Any medical information derived from these autosomal or mtDNA tests is not why people take the tests (aside from 23andMe), and the tests aren't advertised as such (aside from 23andMe). FTDNA doesn't give customers any health result information, and neither does Ancestry.com, currently.

                  You can take the raw files and use Prometheus to get health information, but even 23andMe and Prometheus are based on studies, and not particularly tailored for an individual. It would seem to me that consumer genetic genealogy tests don't fall within what Social Security wants . . . but, what do I know. It sounds like a legal opinion is needed, or FTDNA needs to answer this question.

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                  • #10
                    Any more info?

                    Mr W

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                    • #11
                      SS request for DNA information

                      Where can I get a copy of this SSN document asking these invasive questions? It is one thing to volunteer this information, but another for it to be required.

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                      • #12
                        Sorry my computer was down for a while or I would have posted this earlier. When I took the paperwork back into the SS office the young man working there answered my question on this fact. Yes it is mostly for any medical inquires. He said though the form is their generic form meant mostly for anyone who had been in the military, as their genetics are already on file. But.. by 2018, if implemented...all newborns will be tested and it will go to their file. At the same time it is possible that, then if any citizen has had their genetics run with any medical info that it too will be on file. And yes, it was the release of all medical info paperwork. Well, all I can say is, Wow! But if you are doing your genetics for family relations then there is no worries as they aren't looking for that. So I guess I got my answer.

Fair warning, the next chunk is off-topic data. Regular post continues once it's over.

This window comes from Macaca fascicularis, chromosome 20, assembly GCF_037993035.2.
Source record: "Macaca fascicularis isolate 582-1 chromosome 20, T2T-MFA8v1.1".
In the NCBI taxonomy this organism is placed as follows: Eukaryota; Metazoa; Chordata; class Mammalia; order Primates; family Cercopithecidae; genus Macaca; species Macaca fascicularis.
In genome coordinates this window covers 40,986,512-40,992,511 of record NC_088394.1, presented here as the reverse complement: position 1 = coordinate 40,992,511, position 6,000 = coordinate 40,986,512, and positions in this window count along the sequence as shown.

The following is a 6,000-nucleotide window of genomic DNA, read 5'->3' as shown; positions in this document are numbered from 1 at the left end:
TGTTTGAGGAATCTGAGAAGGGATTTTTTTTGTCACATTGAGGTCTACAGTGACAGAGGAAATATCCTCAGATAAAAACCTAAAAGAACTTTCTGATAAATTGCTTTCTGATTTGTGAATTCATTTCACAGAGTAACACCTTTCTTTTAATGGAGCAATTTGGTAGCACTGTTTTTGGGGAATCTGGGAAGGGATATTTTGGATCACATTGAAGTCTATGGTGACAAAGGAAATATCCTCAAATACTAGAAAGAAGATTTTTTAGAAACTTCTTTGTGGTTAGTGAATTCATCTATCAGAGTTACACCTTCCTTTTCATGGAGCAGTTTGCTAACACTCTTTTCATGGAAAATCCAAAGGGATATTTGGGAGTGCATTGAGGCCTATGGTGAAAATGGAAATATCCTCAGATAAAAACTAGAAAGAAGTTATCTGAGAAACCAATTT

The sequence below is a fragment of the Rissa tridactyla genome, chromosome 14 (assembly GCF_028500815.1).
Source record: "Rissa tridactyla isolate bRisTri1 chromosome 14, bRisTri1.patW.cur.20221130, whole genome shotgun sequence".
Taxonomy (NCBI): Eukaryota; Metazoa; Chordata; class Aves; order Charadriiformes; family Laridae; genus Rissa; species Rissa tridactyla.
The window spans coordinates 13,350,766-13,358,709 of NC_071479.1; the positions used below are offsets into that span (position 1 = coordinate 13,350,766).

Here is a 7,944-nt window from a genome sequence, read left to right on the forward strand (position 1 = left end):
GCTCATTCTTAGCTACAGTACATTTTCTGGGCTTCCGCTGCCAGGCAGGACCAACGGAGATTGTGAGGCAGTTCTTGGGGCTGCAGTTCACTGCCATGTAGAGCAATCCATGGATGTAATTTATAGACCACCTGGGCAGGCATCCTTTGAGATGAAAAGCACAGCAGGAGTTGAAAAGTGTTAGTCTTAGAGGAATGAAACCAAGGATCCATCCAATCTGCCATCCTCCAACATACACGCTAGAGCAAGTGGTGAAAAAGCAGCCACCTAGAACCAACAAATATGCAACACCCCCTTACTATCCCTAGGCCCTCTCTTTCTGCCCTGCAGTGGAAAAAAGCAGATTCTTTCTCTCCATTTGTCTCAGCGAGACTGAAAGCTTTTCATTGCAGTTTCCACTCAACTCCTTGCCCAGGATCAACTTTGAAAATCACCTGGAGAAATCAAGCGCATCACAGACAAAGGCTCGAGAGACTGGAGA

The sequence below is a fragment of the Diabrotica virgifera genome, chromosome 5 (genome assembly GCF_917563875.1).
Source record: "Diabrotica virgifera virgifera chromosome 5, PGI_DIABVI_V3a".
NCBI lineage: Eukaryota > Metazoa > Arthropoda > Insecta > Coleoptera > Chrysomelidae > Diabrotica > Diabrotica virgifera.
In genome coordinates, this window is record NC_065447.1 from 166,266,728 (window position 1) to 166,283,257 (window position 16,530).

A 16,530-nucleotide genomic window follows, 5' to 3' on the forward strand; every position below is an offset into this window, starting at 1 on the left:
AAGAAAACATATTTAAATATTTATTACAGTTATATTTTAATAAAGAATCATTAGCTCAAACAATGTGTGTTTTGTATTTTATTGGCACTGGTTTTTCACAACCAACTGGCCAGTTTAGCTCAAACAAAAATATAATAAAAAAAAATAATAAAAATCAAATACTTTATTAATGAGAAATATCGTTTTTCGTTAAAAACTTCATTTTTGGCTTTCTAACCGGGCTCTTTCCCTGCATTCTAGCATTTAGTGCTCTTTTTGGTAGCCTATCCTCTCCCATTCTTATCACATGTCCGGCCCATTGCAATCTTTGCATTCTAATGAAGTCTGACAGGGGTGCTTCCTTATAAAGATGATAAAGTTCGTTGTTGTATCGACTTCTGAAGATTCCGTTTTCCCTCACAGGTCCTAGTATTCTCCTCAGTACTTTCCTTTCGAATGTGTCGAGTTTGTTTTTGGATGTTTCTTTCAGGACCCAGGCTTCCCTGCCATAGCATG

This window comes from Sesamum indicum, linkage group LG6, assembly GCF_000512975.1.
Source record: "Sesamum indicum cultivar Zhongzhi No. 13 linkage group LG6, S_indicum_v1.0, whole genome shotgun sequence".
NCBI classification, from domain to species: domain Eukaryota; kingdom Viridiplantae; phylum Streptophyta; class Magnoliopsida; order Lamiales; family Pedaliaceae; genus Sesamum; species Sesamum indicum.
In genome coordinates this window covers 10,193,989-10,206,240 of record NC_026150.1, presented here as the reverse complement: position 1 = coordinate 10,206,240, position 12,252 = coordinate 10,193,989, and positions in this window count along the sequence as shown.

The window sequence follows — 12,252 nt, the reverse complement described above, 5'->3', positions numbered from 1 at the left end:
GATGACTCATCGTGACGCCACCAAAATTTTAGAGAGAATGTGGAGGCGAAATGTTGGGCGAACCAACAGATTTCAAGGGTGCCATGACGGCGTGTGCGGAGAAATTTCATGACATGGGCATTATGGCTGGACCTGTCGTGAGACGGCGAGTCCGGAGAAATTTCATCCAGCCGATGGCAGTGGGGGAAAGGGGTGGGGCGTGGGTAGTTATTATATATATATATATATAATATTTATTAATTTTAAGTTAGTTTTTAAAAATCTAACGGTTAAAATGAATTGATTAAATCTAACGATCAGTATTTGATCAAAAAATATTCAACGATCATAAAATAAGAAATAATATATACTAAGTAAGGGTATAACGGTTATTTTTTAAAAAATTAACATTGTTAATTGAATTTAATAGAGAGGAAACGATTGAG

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                        • #13
                          Thanks for the update, mari.

                          I wonder if the clerk was talking about this (since you live in California); although actually it's the opposite of what he said:
                          Assemblyman Mike Gatto Introduces DNA Privacy Bill

                          Basically, most if not all newborns in all 50 states are tested now (and have been for some time) for disease purposes (Sickle cell anemia, Cystic Fibrosis, etc.). This is done via a prick on the infant's heel, and the resulting blood drop is saved on a card. The DNA Privacy Bill referred to above is actually to prevent these cards from being saved and sold for outside research use, without the parents' knowledge.

                          These kinds of cards used to be disposed of in most states, once the tests had been run. Maybe the clerk was referring to this type of infant testing in California?

                          Searching the web, I haven't been able to find any information about a national bill proposing any kind of mandatory testing of DNA for newborns, or related to Social Security. No mention of 2018, either, but perhaps my search hasn't been thorough enough.

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                          • #14
                            I don't know if the young man was speaking only for California since this was a federal agency. It has been a long-long time since I had my children and they weren't all born in California, only one was and he was a home birth.I don't think they were testing babies in the 70's So I too looked into this question, and found this.. (altho, the last update on it was 2013 I think) genes-r-us.uthscsa.edu/resources/consumer/state map.htm and https://www.ssa.gov/forms/ssa-827 pdf that last one shows the ss form I was talking about. It's all new to me so I'm learning too.